The Masters: Cameron Smith has one eye on the lead, the other on Tiger Woods at Augusta
Chasing a first major, Cameron Smith played beautifully for the bulk of his round to finish the day one shot off the lead. Even he couldn’t resist watching Tiger Woods in action.
With Tiger Woods wearing a retina-burning fuchsia top while fans formed a bloated conga line down every fairway, you could have forgiven Cameron Smith for being distracted. Add double-bogey bookends to an otherwise sumptuous round and you wondered if the man with the mullet might have taken a mallet to his locker. Not a chance. The Australian was a picture of calm after setting the pace and credited the star turn for inspiring him.
Chasing a first major, Smith played beautifully for the bulk of his round in the group ahead of Woods. In the mid-morning murk, Smith walked on to the practice green and rolled in ten consecutive eight-foot putts. He then made eight birdies, despite not playing since the Players Championship when he made ten in his final round. After that win he took time off to be with his mother and sister after 2½ years apart because of Covid. There was no rust, though, and if this was not a perfect ten, he was not about to dwell on his start and finish. “The stuff in between was pretty good,” he said.
That was an understatement. Smith, 28, set the clubhouse lead with his four- under-par round of 68, and, although he was overhauled by Sunjae Im, he was content and looking forward to cooking his tea.
As for Woods, whose scrambling, defiant round of 71 was a totem for his resilience and means he is right in the mix just 14 months on from almost losing his right leg, Smith said: “I actually found myself just watching him. You can’t not watch him. He’s unreal. It’s an inspiration that he’s coming back.”
Just as happy was Danny Willett. If Woods’ ability to ignore pain shows a rare, competitive mania, he is not alone in knowing this can be a hurting business.
Six years ago, Danny Willett laughed and joked his way around the back nine to win the green jacket as Jordan Spieth imploded at Golden Bell. After the Yorkshire puddings that Willett chose for the Champions Dinner had risen, he started to sink, all the way down to world No 462 status. Back, shoulder, knee and neck problems made him doubt his ability, and the range of his problems included a tender aside about playing post-vasectomy golf.
Even Woods, with his plethora of physical ailments, has not gone there. Willett has missed four of five Masters cuts since his greatest day and his assessment of the 2016 Ryder Cup might have been used for other arenas in the interim. “Shit,” he had said at Hazeltine. Could he elaborate? “Really shit.”
It was, then, a joy to see him set the clubhouse lead at three under par. “Relatively stress-free,” was his summary despite the blustery conditions and what he called Sunday pins. Now the world No 158, he said: “The memories are really nice. You can’t come to this place and not wake up every morning with a smile on your face. I think it’s impossible.”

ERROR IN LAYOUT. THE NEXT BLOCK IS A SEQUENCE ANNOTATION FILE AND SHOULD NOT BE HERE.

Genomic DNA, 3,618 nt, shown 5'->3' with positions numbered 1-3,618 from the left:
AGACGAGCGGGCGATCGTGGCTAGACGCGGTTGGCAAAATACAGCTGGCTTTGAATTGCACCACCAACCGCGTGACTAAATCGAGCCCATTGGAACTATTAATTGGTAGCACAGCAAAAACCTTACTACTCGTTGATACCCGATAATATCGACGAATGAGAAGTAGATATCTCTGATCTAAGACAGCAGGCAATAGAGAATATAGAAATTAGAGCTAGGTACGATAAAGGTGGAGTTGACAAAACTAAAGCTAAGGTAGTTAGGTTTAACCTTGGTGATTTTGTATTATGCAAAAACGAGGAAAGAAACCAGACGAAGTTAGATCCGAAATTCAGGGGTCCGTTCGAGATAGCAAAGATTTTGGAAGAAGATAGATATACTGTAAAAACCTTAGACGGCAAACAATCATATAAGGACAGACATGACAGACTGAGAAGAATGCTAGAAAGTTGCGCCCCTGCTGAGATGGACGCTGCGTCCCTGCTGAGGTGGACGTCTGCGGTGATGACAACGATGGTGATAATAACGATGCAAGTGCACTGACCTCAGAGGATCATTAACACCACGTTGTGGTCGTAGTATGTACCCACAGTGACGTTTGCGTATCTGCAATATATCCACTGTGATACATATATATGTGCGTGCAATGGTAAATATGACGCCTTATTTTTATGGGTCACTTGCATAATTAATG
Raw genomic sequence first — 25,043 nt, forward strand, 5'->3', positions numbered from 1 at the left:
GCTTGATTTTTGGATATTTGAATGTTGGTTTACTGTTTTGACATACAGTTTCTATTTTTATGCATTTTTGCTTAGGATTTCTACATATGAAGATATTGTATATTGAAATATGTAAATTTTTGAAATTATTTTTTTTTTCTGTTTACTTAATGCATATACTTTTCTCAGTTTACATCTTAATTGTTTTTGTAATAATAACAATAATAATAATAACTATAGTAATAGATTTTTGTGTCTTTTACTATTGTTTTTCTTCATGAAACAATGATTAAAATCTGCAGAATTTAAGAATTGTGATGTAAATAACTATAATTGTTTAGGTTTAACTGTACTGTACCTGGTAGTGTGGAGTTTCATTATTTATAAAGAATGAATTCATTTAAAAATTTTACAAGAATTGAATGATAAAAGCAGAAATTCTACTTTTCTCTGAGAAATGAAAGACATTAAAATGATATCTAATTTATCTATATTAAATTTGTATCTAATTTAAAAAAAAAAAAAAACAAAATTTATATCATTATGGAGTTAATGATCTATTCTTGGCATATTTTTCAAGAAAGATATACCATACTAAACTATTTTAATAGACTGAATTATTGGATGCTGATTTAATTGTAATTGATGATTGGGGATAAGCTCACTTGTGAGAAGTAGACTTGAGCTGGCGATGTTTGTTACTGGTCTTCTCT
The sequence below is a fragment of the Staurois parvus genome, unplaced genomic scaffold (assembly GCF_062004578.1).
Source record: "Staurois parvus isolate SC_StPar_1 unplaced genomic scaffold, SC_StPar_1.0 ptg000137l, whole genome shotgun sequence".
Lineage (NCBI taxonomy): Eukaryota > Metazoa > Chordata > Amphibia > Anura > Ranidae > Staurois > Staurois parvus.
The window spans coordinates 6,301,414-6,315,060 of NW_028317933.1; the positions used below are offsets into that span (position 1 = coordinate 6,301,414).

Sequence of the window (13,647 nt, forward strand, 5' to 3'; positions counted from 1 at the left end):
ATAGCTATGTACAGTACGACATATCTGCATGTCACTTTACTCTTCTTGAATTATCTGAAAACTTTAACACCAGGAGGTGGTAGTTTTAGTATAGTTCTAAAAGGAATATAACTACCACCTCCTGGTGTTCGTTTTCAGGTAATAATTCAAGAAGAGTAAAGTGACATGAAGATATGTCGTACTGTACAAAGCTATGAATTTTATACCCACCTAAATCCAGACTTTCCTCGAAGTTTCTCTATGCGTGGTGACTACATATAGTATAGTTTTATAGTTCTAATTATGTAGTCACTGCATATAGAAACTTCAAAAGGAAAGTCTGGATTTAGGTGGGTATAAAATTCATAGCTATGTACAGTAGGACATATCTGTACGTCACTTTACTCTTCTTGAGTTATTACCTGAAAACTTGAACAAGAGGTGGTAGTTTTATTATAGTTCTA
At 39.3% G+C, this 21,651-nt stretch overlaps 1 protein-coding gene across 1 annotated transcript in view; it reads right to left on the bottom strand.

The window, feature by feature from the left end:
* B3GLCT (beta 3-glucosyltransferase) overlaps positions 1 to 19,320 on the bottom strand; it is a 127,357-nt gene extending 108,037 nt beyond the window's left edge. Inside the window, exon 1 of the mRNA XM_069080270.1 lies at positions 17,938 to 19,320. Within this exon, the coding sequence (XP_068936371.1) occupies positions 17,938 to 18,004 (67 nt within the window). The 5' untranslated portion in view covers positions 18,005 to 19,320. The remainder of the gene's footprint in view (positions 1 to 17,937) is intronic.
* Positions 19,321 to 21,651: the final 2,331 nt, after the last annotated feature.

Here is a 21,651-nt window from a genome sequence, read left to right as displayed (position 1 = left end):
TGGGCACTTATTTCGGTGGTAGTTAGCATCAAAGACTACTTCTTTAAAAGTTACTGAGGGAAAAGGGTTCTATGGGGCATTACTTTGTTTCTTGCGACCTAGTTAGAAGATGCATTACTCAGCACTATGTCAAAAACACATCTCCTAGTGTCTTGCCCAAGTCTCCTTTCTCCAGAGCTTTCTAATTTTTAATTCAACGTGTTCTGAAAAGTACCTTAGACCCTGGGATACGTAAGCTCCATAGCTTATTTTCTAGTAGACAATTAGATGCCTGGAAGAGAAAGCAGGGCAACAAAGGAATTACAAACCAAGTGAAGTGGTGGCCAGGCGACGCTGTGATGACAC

It grew increasingly congested at the top towards the end of the opening skirmishes. Dustin Johnson, the 2020 winner, was in one of his deceptively lugubrious moods, oblivious to the obstacles that had undone others. He joined Smith at four under, while members of the new generation, including the new world No 1 Scottie Scheffler and Chile’s 23-year-old Joaquin Niemann were among those another shot adrift.
Smith, 28, is one of those new faces that say the old, gnarled one got them into golf. Woods made golf “cool”, he said, and inspired him to be creative. Those unfamiliar with Smith will warm to him if he keeps this pursuit of a first major on track.
He shaved AUS into the side of his hair during the Olympics, saying his country deserved “a shoutout on the side of the old melon”, and having reneged on a deal with his girlfriend to shave off his mullet if he won on the PGA Tour, he says his style is now his lucky charm.
“Yeah baby,” he shouted after a shot on the 15th. The birdie followed. His tee shot at the 16th finished five feet from the hole. He was rolling but Augusta is never short of late twists.
The fans following Woods and trying to find crevices in the human wall to watch, missed treats elsewhere, but they got to squint at Niemann, playing in the same group, make an eagle from 105 yards at the 9th.
Thunder and lightning overnight gave way to a rain delay, dampening the course but whetting appetites for Woods’ comeback. The course was softer as a result but the tests were as hard as ever. Five hours after Jack Nicklaus, Gary Player and Tom Watson had done their ceremonial duties, nobody had got beyond two under par.
Padraig Harrington is now 50 and Rory McIlroy admitted this week that he had been surprised to see him here as he had no idea he had qualified. He opened with two near-misses for birdies. Then he made two. He was leading. Nobody noticed.
Woods’ longevity and Smith’s consummate progress highlighted other people’s woes. Back in 2019 it was Francesco Molinari duelling with Woods for the green jacket on that mesmerising Sunday. Molinari has since fallen from seventh in the world to 178th. He ended with a round of 78. Late starters, McIlroy and Matt Fitzpatrick, were hanging in.
There was disappointment, too, for Paul Casey who pulled out before the start with a recurrence of his back injury, leaving Smith to play his round with just Bryson DeChambeau. That meant lots of time waiting, watching the group behind and talking about rugby league. Contrary to that infamous remark of a couple of years ago, DeChambeau again showed that Augusta National is not a par 67 and finished with a 76.
The leaderboard has a nice look, though. Johnson may be hard to stop if he stays in his groove, but the ease with which Smith got over his two horror holes hints that he has the right temperament to stay involved. “I’ve moved on already,” he said. “I’m done with it.”
– The Times